Jñānadeva says that the fruit of all the good deeds that he had performed in his previous births is the refuge he got in the island of Bhagavad-gītā in this birth.

Jñāneśvara has employed the word ‘mother’ as a technical identifier to allude to all those things he considers extraordinary. He has called even his guru as ‘mother.’

Jñāneśvara composed his commentary on the Bhagavad-gītā at an astonishingly young age. No other evidence seems necessary to establish that this work was a result of divine inspiration.

heṃ gītānāma vikhyāta sarvavāṅmayāceṃ mathita
ātmā jeṇeṃ hastagataratna hoya[15]

 

Upon churning the ocean of words called the Vedas,
what was obtained was the amṛta of Bhagavad-Gītā
Upon consuming this, knowledge of the Self
becomes as sure as a jewel placed in one’s palm

 

buddhyādikeṃ ḍoḻaseṃ heṃ jayāceṃ kā kaḍavaseṃ
mī sarvadraṣṭāhī diseṃ pāhalā jayā[16]

 

In the face of this wisdom,
all worldly knowledge driven by the intellect
becomes as insignificant as an atom
He who enters this temple finds no distinction between
Experience, Experiencer, and Experienced!

paiṃ jaḻā āpaṇapeṃ detāṃ lavaṇa bhulaleṃ paṃḍusutā
kīṃ āghaveṃ tayāceṃ hotāṃ na lajeci teṃ[17]

 

Once salt is dissolved in water,
it loses the memory of its previous identity
It feels no shame in merging with water

 

This is at once an extraordinary example of deep spiritual insight and talented poetic expression.

 


[1] The original Kannada essay, written to commemorate seven hundred years of the composition of the Jñāneśvarī, appeared in the 1990 October issue of the Utthāna monthly.

ಡಾ॥ಎಸ್ಆರ್ರಾಮಸ್ವಾಮಿ. ಕವಳಿಗೆ (೨೦೧೪). ರಾಷ್ಟ್ರೋತ್ಥಾನಸಾಹಿತ್ಯ, ಬೆಂಗಳೂರು. ಪು. ೬೩–೭೬ (“ಕಾಲದಿಂದಮಾಸದ ‘ಜ್ಞಾನೇಶ್ವರೀ’”)

[2] संतकृपा झाली। इमारत फळा आली॥

ज्ञानदेवें रचिला पाया। उभारीलें देवालया॥

नामा तयाचा किंकर। त्यानें केला हा विस्तार॥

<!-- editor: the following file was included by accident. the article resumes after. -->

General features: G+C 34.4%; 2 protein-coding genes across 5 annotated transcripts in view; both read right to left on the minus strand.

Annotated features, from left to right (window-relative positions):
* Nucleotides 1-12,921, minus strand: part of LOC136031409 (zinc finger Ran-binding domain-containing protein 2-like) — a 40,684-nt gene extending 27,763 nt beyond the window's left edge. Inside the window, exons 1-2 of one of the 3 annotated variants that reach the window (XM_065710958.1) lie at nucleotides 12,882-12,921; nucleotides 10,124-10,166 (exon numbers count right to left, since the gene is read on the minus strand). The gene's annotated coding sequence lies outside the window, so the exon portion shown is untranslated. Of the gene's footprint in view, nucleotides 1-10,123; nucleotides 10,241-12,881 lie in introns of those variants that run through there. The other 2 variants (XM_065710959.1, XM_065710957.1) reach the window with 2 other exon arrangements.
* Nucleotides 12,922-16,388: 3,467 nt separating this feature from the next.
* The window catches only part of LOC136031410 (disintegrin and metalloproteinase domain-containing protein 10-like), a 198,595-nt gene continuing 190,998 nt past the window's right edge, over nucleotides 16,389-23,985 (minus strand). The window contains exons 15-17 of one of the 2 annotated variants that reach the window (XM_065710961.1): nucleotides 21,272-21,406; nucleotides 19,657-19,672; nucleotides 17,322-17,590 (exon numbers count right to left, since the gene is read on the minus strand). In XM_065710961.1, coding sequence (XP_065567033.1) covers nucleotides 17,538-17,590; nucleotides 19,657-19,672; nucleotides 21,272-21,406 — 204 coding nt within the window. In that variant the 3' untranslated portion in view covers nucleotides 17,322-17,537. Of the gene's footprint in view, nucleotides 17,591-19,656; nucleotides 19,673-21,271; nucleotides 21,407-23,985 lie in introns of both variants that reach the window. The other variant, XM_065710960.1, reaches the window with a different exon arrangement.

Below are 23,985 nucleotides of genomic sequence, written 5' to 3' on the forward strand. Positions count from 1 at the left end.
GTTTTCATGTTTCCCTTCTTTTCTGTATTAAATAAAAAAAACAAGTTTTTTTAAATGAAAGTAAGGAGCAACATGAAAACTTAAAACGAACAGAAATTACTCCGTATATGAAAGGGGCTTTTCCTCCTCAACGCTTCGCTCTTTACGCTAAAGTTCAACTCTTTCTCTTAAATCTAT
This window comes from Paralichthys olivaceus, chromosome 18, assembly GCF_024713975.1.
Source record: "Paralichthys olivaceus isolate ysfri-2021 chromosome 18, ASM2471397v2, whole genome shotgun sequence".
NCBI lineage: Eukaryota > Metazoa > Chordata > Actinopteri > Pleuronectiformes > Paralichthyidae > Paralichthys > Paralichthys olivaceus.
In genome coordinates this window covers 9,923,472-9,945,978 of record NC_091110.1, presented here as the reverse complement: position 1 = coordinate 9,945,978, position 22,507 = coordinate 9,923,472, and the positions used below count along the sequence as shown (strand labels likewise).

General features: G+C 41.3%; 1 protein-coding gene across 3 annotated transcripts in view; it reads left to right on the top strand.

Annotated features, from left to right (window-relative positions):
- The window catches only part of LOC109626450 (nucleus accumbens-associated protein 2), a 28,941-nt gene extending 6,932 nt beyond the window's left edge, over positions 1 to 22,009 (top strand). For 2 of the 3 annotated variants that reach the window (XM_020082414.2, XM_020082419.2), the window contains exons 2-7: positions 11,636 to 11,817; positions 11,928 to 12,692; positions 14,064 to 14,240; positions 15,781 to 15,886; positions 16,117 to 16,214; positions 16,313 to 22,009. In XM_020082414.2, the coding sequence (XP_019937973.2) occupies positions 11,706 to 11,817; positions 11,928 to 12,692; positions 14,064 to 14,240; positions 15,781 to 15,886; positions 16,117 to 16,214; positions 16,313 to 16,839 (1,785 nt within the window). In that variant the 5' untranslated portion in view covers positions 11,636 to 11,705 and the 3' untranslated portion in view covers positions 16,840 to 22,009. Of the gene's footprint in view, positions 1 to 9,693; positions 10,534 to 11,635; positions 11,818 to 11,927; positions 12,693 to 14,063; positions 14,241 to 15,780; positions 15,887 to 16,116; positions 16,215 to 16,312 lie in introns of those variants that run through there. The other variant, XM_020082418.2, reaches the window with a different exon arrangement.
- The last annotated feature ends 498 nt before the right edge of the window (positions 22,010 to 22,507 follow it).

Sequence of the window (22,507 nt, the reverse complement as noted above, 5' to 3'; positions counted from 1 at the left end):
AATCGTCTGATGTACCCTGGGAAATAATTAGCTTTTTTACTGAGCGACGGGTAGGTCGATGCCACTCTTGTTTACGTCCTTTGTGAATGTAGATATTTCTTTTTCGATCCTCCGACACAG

जनार्दन एकनाथ। खांब दिधला भागवत॥

तुका झालासे कळस। भजन करा सावकाश॥

बहिणी म्हणे फडकती ध्वजा। निरूपणा केलें वोजा॥

– संत बहिणाबाई

[3] “जय माय ज्ञानदेवी, शब्दरत्न जान्हवी।…”

[4] विवेक सागर सखा मझा ज्ञानेश्वर

[5] ज्ञानियाञ्चा गुरु राजा महाराव

[6] श्रेष्ठमूर्ति

[7] तैसें जी न बडबडीं। पदाची कोर न सांडीं। 

परी मूळध्वनींचिये वाढी। निमित्त जाहलों॥ – Jñāneśvarī 13.854

All verses of the Jñāneśvarī have been taken from the Gita Press edition of the text.

[8] The Jñāneśvarī is composed in a poetic meter called Ovī.

A verse set to the Ovī meter is typically a couplet that is divided into four lines. The first three lines have an ending rhyme and the same number of mātras (shortest recognizable utterances), typically consisting of eight to ten syllables. The fourth line doesn’t rhyme with the rest and has fewer mātras, typically consisting of four to six syllables.

[9] माझा मराठाचि बोलु कौतुकें। परि अमृतातेंही पैजां जिंकें।

ऐसीं अक्षरें रसिकें। मेळवीन॥ – Jñāneśvarī 6.14

[10] जैसें शारदीचिये चंद्रकळे। माजि अमृतकण कोंवळे।

ते वेंचिती मनें मवाळें। चकोरतलगें॥ – Jñāneśvarī 1.56

[11] Vārkarī (meaning ‘pilgrim’) is a tradition of Maharashtra that falls within the ambit of the larger bhakti tradition. Typically vārkarīs worship Viṭṭhala or Viṭhoba, the presiding deity of Pandharpur. Jñāneśvara, Nāmadeva, Ekanātha, and Tukārāma are the most prominent poet-sages of this tradition. Vārkarīs undertake the annual Vārī pilgrimage to Pandharpur, gathering there on the Ekādaśi (the eleventh day of the lunar month) in the śukla-pakṣa (the fortnight of the waxing moon) of Āṣāḍa (typically in late June or early July).

[12] ज्ञानराज माझी योग्यांची माउली।

 

[13] …मग माताचि ते भजावी।… – Jñāneśvarī 18.203

[14] देवी लक्ष्मीयेवढी जवळिक। परी तेही न देखे या प्रेमाचें सुख।

आजि कृष्णस्नेहाचें पिक। यातेंचि आथी॥ – Jñāneśvarī 4.9

[15] हें गीतानाम विख्यात। सर्ववाङ्मयाचें मथित।

आत्मा जेणें हस्तगत। रत्न होय॥ – Jñāneśvarī 18.1323

[16] बुद्ध्यादिकें डोळसें। हें जयाचें का कडवसें।

मी सर्वद्रष्टाही दिसें। पाहला जया॥ – Jñāneśvarī 18.1325

[17] पैं जळा आपणपें देतां। लवण भुललें पंडुसुता।

कीं आघवें तयाचें होतां। न लजेचि तें॥ – Jñāneśvarī 18.1350

 

 

To be continued....

 

Author(s)

About:

Dr. S R Ramaswamy is a renowned journalist, writer, art critic, environmentalist, and social activist. He has authored over fifty books and thousands of articles. He was a close associate of greats like D. V. Gundappa and Rallapalli Anantakrishna Sharma. He is currently the honorary Editor-in-Chief of Utthana and the Honorary Secretary of the Gokhale Institute of Public Affairs.

Translator(s)

About:

Hari is a writer, translator, violinist, and designer with a deep interest in Vedanta, Carnatic music, education pedagogy design, and literature. He has worked on books like The New Bhagavad-Gita, Your Dharma and Mine, Srishti, and Foggy Fool's Farrago.

About:

Arjun is a poet, translator, engineer, and musician. He is a polyglot, well-versed in Sanskrit, Kannada, Hindi, English, Greek, and German. He currently serves as Assistant Professor at Amrita Darshanam - International Centre for Spiritual Studies at Amrita Vishwa Vidyapeetham, Bangalore. His research interests lie in comparative aesthetics of classical Greek and Sanskrit literature.